I have these sentences:

  • You know they don't allow eating and drinking in here.
    (From Oxford practice Grammar, Advanced)

  • We don't allow smoking in the hall.
    (From Oxford dictionary)

How can we know that the -ing forms are not used as verb but as a noun?

  • Yes the sentences are correct. When an -ing word is used for an activity, that's how we know it's being used as a noun (a gerund).
    – Billy Kerr
    Jul 10, 2022 at 9:27
  • @BillyKerr Gerunds are always verbs heading Verb Phrases whose entire clause is used in syntactic roles requiring a Noun Phrase, typically a subject, object, or predicate nominative. Witness: “Smoking cigarettes is just like slowly killing yourself.” Notice how those -ing verbs accept object complements and manner adverbs, something nouns never do. (They also reject adjectives.) Although NPs in English can be infinitive clauses and gerund-participial clauses, that in no way makes those clauses somehow become nouns. They aren't; they're still 100.00% verbs all the way through.
    – tchrist
    Jul 10, 2022 at 16:27
  • 2
    @Madhi, take the word and drop what comes before it: Eating and drinking are not allowed here. Does that work? Yes. For learning and practical purposes: eating and drinking are the subjects of the sentence and are gerund nouns. Fancy linguists will call those "noun phrases" but I do not.
    – Lambie
    Jul 10, 2022 at 17:44
  • 1
    @Lambie There's no such thing as "a gerund noun", which is an oxymoron. Please don't answer in comments.
    – tchrist
    Jul 10, 2022 at 20:40
  • 1
    @Lambie Being a subject like this never makes a phrase into a noun because a subject is a syntactic constituent and not a part of speech. Given how you’ve mixed up parts of speech with grammatical role/functions, I beg you: please stop using the word ‘gerund’ because your misuse of it can only confuse learners. You cannot for example apply an adjective to a gerund, only an adverb, because it’s only ever a verb. ‘Gerund’ is neither a part of speech nor an inflectional category, and blurring those all together with actual grammatical functions can only make confusing things worse. See my answer.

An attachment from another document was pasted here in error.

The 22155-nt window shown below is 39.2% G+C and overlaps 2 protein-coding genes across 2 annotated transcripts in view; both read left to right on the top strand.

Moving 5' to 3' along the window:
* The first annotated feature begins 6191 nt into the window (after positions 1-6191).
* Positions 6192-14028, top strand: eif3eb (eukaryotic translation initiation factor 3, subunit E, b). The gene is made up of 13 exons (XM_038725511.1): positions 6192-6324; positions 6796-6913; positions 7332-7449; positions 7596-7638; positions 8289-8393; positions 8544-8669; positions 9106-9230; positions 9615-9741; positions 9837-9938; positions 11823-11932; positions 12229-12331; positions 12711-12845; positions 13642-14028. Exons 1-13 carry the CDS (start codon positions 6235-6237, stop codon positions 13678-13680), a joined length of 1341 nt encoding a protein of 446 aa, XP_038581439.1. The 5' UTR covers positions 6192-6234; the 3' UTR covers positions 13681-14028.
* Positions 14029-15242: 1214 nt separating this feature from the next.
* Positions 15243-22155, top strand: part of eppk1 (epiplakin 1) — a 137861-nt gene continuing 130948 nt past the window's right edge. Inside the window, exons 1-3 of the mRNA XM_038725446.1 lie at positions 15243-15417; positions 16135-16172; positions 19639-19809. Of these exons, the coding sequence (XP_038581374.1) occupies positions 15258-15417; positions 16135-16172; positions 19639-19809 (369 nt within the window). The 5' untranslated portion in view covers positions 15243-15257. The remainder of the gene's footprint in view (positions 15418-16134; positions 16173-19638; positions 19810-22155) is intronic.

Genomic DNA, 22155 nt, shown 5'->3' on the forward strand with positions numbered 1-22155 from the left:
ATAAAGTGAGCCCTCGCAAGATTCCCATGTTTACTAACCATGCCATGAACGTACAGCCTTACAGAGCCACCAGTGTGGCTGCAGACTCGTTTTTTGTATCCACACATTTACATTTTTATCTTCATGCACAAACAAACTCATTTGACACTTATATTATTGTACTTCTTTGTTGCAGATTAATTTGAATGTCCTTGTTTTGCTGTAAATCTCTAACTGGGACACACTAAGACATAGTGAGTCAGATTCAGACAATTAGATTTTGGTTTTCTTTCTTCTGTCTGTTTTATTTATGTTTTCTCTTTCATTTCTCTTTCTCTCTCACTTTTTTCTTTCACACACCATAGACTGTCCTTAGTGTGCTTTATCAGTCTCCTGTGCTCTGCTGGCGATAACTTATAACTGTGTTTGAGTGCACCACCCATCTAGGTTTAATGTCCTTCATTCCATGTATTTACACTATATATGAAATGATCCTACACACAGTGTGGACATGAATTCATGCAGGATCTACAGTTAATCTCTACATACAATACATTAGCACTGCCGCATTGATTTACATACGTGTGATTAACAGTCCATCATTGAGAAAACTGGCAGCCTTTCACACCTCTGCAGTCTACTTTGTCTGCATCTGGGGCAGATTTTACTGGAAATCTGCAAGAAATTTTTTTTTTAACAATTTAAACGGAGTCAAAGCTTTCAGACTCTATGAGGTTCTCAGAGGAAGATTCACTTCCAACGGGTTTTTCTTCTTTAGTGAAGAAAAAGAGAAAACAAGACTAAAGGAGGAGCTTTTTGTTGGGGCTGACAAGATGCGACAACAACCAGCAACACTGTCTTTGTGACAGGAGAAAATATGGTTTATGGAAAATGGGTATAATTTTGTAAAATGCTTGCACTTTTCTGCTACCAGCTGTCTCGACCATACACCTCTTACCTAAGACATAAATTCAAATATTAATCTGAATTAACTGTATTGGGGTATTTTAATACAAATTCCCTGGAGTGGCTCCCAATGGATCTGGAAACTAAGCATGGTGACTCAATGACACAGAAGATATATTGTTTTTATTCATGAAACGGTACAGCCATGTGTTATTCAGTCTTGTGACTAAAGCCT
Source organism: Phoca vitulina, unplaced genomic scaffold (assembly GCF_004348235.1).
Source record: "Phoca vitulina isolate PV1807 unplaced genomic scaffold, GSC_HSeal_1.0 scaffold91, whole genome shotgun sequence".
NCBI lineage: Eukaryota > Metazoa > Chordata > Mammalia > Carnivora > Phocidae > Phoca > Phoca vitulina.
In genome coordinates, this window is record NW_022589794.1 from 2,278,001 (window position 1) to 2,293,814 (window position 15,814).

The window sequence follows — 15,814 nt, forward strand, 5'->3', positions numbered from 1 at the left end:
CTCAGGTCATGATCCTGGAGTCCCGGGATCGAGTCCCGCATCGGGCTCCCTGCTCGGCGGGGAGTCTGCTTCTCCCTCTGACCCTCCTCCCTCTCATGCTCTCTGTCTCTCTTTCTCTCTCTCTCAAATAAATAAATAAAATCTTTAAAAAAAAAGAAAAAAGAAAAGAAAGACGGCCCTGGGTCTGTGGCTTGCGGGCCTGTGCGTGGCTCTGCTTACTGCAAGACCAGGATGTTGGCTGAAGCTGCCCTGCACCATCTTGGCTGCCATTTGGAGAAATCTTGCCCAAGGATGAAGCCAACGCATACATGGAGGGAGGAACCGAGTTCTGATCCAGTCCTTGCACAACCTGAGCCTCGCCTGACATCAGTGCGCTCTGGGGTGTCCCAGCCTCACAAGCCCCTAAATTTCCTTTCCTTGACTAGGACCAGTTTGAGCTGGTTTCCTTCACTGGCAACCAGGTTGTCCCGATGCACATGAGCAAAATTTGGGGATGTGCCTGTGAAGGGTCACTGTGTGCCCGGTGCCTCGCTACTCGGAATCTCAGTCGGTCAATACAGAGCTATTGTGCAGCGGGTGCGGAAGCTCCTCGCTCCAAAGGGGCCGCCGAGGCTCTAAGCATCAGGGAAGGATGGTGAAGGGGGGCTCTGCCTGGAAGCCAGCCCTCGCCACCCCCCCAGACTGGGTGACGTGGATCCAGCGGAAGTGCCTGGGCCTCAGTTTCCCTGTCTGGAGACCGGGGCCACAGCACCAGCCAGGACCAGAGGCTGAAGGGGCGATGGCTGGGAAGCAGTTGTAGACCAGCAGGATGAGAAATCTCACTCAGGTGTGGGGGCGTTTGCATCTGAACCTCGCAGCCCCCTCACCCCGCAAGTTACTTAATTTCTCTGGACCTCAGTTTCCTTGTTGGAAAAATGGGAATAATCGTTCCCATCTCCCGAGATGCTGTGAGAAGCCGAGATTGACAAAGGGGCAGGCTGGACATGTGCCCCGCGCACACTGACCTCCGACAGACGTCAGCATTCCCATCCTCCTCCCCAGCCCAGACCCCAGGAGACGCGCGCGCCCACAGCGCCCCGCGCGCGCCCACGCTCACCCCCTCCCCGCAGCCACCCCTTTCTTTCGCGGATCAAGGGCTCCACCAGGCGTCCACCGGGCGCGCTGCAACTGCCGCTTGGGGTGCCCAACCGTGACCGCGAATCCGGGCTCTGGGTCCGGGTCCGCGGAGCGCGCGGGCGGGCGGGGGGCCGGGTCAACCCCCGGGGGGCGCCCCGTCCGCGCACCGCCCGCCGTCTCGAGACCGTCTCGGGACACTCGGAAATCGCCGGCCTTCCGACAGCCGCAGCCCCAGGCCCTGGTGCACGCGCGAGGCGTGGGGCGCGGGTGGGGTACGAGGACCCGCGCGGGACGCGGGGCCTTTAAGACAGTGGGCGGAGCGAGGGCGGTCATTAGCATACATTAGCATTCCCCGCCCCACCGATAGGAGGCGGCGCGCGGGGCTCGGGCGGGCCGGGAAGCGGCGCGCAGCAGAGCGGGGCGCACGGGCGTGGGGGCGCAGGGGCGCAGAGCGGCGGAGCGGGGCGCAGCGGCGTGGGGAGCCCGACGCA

– tchrist
    Jul 10, 2022 at 23:38

1 Answer 1


How can we know that the ‑ing forms are not used as a verb but as a noun?

The only way you can tell whether an ‑ing word is actually a noun or a verb is to see whether you can:

  1. Do "noun things" to it, like:
    (A) modify it with an adjective "a big X-ing", or
    (B) use it in noun-only constructions such as "the X-ing of Y" where you connect two noun phrases with a preposition.

  2. Do "verb things" to it, like:
    (C) modify it with a manner adverb like "Y-ly X-ing", or
    (D) use it with an object complement like "X-ing the Y".

However, this doesn't matter at all. Believe it or not, you do not need to know this.

All you need to learn is what things the verb allow can accept following it, not whether each possible use of this or that random ‑ing word following it is a noun or a verb or an adjective. That never matters at all.